The Mission Seminary at Lahainaluna on Maui in the 1830s, drawn by Hiram Bingham, illustrated his perspective of Lahainaluna Seminary. From his book, A Residence of Twenty-one Years in the Sandwich Islands.
A reproduction of the original Ramage printing press currently stands in the Hale Pa‘i (printing office) at the Hawaiian Mission Houses.
Ka Lama’s first issue displayed a striking woodcut print of an elephant, an animal unfamiliar to most Hawaiians. The accompanying text on the creature was translated from John Lee Comstock’s Natural History of Quadrupeds, a book found in the children’s library that the missionaries circulated among themselves. Subsequent issues of Ka Lama examined other four-footed creatures, including the lion, tiger, and polar bear, and in this issue from September, 1834, a leopard. Courtesy of Ulukau Internet Library.
The printing press made an indelible impact on Hawaiian history. Beyond first recording the written Hawaiian language, propelling the education of the populace, and capturing the growing collection of Hawaiian hymns, it spurred the rise of Hawaiian-language newspapers, which today provide an extensive historical record.
Lahainaluna School and the Second Press
Established in 1831 under the leadership of Rev. Lorrin Andrews10, the “mission seminary” at Lahainaluna, Maui, was for “young men of piety and promising talents.” After a second printing press had been delivered to Honolulu with the third company in 1828, the original press, brought on the Thaddeus, was moved to Lahainaluna.
In its earliest days, students at Lahainaluna were known for their scholarship, skills at drawing maps, creating engravings, as well as printing newspapers, portions of the Baibala, laws and the first history of Hawai‘i written in Hawaiian.
Nūpepa: Capturing a Changing Hawai‘i
About 70 different Hawaiian-language newspapers were published from 1834 – 1948, creating a vast trove of information. It stands as part of “the largest native-language historical and literature archives in the Pacific, and perhaps all of native North America.”11
Ka Lama Hawaii, the first Hawaiian-language newspaper, was published in February 1834, by students at Lahainaluna School. Andrews sought to introduce students to worldly affairs and encourage free expression. Along with a delightful series on four-footed animals, Ka Lama ran essays that extolled “the ‘superiority’ of American culture, the Christian religion and the Protestant work ethic.”12
Ke Kumu Hawaii, also published in 1834, was a semi-monthly publication of the Sandwich Islands Mission. This popular paper, with a run of 1,500 copies, encouraged Hawaiians to embrace piety and industriousness. A series of pro-reform articles published in Ke Kumu during the 1830s, written by Hawaiian graduates of Lahainaluna, helped persuade Kauikeaouli (Kamehameha III) to undertake major governmental reform.
The Polynesian, the Hawaiian government’s English-language publication, debuted in 1840. Land ownership was a pressing concern for editor J.J. Jarves, who believed that private land rights were needed to bring capital investment to Hawai‘i. Private property rights, he and others stressed, were a hallmark of “civilized” nations.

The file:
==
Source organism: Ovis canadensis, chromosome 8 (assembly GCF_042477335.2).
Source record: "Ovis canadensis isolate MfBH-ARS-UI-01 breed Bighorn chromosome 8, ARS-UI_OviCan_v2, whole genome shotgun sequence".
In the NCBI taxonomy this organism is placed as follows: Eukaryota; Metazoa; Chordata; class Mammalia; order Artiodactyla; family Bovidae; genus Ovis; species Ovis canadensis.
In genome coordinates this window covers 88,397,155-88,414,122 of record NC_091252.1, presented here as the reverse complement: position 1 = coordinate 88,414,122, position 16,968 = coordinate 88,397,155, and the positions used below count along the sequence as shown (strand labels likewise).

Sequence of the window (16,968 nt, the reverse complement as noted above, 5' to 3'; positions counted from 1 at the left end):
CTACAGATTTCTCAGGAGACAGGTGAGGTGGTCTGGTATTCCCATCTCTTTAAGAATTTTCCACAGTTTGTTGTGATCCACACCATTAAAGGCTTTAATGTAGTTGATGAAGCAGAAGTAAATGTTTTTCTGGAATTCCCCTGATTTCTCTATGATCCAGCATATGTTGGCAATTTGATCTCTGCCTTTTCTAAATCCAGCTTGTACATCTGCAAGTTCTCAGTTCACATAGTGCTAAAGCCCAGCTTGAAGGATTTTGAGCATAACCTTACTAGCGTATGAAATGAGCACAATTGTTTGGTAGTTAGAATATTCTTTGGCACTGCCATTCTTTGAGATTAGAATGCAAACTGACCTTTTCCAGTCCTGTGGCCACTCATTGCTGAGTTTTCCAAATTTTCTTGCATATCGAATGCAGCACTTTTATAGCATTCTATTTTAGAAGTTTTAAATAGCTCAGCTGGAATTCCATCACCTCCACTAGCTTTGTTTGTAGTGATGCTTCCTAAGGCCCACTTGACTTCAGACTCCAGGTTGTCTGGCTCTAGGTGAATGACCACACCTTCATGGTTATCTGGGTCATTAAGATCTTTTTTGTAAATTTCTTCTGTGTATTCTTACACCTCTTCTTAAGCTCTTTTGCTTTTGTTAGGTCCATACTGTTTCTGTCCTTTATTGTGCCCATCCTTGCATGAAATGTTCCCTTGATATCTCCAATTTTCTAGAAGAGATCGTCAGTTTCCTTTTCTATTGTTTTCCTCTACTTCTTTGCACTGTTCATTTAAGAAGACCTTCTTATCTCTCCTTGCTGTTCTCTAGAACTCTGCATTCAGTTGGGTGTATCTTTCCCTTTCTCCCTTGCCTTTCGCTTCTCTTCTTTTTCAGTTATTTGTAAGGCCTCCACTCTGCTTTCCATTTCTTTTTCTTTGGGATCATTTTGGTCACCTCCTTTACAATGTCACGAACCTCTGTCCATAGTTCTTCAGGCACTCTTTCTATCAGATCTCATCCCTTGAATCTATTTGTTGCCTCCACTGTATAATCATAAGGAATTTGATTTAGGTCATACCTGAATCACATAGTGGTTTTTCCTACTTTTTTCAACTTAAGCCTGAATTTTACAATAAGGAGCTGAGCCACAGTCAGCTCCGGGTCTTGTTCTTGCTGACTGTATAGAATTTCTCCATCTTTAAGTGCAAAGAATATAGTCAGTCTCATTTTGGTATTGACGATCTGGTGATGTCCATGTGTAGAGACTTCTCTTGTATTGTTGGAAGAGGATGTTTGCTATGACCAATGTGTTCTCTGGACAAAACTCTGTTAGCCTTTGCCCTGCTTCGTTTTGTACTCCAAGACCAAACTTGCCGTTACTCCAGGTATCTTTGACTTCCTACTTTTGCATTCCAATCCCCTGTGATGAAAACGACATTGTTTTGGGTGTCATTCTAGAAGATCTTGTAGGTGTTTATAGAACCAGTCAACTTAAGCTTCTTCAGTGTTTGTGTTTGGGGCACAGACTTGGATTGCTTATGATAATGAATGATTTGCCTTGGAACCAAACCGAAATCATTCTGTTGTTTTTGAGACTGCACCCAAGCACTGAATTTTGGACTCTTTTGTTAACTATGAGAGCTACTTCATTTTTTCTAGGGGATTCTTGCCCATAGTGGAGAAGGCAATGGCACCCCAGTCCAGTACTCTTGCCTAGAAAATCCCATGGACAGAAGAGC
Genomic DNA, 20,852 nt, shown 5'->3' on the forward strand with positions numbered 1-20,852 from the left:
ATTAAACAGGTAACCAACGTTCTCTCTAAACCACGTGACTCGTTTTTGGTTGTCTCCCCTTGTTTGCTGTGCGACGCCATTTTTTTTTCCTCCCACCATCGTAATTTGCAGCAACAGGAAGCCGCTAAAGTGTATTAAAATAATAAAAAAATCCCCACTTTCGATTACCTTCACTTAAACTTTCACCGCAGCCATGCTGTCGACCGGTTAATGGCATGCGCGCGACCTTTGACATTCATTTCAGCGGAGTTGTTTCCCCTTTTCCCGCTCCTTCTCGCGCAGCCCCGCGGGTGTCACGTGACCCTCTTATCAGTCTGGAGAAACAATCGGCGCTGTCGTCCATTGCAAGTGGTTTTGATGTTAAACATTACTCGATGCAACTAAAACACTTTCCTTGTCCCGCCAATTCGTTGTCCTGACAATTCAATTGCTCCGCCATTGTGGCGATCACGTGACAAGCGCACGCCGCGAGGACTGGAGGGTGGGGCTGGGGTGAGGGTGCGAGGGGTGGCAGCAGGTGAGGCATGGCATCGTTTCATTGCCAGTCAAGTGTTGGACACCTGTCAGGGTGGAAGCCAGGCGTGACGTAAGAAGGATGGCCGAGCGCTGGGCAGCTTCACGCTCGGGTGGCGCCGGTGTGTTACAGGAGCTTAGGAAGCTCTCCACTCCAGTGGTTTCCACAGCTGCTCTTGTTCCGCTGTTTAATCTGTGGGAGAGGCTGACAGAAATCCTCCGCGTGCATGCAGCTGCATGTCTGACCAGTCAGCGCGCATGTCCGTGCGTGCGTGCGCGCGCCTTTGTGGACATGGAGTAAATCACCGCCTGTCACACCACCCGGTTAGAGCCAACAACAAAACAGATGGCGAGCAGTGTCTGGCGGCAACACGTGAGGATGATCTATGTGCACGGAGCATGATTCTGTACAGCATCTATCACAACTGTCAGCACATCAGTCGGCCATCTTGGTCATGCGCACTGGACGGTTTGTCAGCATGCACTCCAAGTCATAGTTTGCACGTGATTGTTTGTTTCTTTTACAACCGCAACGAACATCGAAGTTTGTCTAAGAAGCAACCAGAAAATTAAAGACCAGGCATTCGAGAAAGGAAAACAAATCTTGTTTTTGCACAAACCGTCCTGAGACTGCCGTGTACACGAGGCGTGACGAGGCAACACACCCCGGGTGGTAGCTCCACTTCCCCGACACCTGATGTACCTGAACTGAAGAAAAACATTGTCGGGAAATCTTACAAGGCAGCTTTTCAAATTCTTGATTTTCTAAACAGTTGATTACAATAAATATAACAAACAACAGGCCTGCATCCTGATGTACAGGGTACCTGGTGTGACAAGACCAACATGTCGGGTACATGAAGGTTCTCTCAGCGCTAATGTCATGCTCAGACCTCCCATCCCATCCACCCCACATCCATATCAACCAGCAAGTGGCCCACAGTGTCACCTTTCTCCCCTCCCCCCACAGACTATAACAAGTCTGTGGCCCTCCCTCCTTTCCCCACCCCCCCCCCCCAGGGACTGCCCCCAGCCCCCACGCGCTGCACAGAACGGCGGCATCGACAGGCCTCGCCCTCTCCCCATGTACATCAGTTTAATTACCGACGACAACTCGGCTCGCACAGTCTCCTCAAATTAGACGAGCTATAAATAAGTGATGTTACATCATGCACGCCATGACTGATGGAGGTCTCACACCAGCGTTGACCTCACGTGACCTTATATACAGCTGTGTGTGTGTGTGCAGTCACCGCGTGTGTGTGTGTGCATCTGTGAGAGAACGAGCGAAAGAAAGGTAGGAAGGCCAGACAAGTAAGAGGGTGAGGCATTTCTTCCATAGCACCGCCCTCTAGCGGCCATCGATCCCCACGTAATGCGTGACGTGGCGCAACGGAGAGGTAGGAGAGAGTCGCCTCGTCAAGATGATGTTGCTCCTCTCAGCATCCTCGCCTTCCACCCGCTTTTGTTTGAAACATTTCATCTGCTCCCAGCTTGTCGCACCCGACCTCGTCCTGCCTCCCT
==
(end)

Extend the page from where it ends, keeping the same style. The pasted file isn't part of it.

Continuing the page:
Ka Nupepa Kuokoa, an influential independent newspaper, edited by Henry M. Whitney,13 published “genealogies, … bird catching and fishing practices, instructions on canoe building, summaries of medical practices, … and how to speak the Hawaiian language correctly.”14Kuokoa also published essays by royal adviser, John Papa Ī‘ī and the writings of historian Samuel M. Kamakau, which were later compiled into the landmark book, Ruling Chiefs of Hawai‘i.
“All the newspapers, secular and religious, advanced this concept of Western property that forever – and for Native Hawaiians, tragically – altered the social system of Hawai‘i.” — Helen Geracimos Chapin, Shaping History: The Role of Newspapers in Hawai‘i, p. 32
Hawaiians struggled to find their opinions reflected in the major publications, which were edited by foreign missionaries, businessmen or government officials. However, a petition addressed to the king and chiefs was printed in Hawaiian by Ka Elele Hawaii (semimonthly newspaper, 1845 – 1866) in July 1845, urging the king to dismiss his foreign advisers and reject private-land ownership. The acquisition of land by foreigners, the signatories argued, “will soon lead to our being reduced to servitude.” In 1861, Ka Hoku o Ka Pakipika, a newspaper edited and written by Hawaiians,15 appeared, but ran only until 1863.
10 The Rev. Lorrin Andrews was a member of the Third Company that arrived in Hawai’i in 1828.
11 Arista, Noelani, The Kingdom and the Republic: Sovereign Hawai‘i and the Early United States, p. 6.
12 Chapin, Helen Geracimos, Shaping History: The Role of Newspapers in Hawai‘i, University of Hawai‘i Press, Honolulu, 1996, p. 16.
13 Henry M. Whitney was the son of Samuel and Mercy Whitney of the Pioneer Company. He was born on Kaua‘i, educated in New England, and worked in publishing in New York before returning to Hawai‘i. While Whitney hired talented Hawaiian editors to work on Ka Nupepa Kuokoa, he stated that one of newspaper’s goals was “the publication of all things educational for the benefit of Hawaiians so that their way of life will resemble that of the haole.”
14 Chapin, Ibid., p. 57.
15 David Kalākaua, who took the throne in 1874, was among the editors of this newspaper, earning him the nickname, the “Editor King.”